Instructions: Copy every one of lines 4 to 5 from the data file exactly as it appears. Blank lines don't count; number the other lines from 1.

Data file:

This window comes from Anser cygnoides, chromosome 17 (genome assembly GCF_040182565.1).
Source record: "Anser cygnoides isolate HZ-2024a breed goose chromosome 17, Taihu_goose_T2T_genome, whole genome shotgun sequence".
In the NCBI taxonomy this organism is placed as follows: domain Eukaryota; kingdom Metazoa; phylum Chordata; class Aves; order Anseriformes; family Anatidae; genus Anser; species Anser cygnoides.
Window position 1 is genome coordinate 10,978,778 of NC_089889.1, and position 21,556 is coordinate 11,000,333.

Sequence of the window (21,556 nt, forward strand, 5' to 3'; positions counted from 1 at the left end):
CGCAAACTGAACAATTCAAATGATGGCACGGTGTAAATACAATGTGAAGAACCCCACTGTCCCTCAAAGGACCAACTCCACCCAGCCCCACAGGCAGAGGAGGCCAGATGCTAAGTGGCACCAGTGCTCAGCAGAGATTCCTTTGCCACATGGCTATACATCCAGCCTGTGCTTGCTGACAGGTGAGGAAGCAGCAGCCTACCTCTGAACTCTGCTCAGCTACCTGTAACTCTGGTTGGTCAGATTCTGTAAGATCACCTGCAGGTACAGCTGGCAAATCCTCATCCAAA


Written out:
Window position 1 is genome coordinate 10,978,778 of NC_089889.1, and position 21,556 is coordinate 11,000,333.

Sequence of the window (21,556 nt, forward strand, 5' to 3'; positions counted from 1 at the left end):